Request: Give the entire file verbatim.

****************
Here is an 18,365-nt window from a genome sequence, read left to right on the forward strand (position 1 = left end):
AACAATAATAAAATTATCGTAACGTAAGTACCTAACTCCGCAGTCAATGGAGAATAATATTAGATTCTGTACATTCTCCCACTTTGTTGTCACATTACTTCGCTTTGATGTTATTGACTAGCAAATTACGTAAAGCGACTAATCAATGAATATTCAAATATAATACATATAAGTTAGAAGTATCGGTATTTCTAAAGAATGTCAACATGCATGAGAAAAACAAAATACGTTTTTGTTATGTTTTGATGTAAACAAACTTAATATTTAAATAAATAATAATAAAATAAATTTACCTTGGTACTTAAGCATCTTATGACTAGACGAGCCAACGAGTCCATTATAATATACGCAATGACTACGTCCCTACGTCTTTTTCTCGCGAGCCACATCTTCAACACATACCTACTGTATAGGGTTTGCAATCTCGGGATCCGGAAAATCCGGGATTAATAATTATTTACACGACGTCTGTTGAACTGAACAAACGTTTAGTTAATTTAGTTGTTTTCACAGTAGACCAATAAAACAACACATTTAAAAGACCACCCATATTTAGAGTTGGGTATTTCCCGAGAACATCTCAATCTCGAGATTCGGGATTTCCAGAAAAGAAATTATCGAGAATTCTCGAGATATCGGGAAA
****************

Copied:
Here is an 18,365-nt window from a genome sequence, read left to right on the forward strand (position 1 = left end):
AACAATAATAAAATTATCGTAACGTAAGTACCTAACTCCGCAGTCAATGGAGAATAATATTAGATTCTGTACATTCTCCCACTTTGTTGTCACATTACTTCGCTTTGATGTTATTGACTAGCAAATTACGTAAAGCGACTAATCAATGAATATTCAAATATAATACATATAAGTTAGAAGTATCGGTATTTCTAAAGAATGTCAACATGCATGAGAAAAACAAAATACGTTTTTGTTATGTTTTGATGTAAACAAACTTAATATTTAAATAAATAATAATAAAATAAATTTACCTTGGTACTTAAGCATCTTATGACTAGACGAGCCAACGAGTCCATTATAATATACGCAATGACTACGTCCCTACGTCTTTTTCTCGCGAGCCACATCTTCAACACATACCTACTGTATAGGGTTTGCAATCTCGGGATCCGGAAAATCCGGGATTAATAATTATTTACACGACGTCTGTTGAACTGAACAAACGTTTAGTTAATTTAGTTGTTTTCACAGTAGACCAATAAAACAACACATTTAAAAGACCACCCATATTTAGAGTTGGGTATTTCCCGAGAACATCTCAATCTCGAGATTCGGGATTTCCAGAAAAGAAATTATCGAGAATTCTCGAGATATCGGGAAA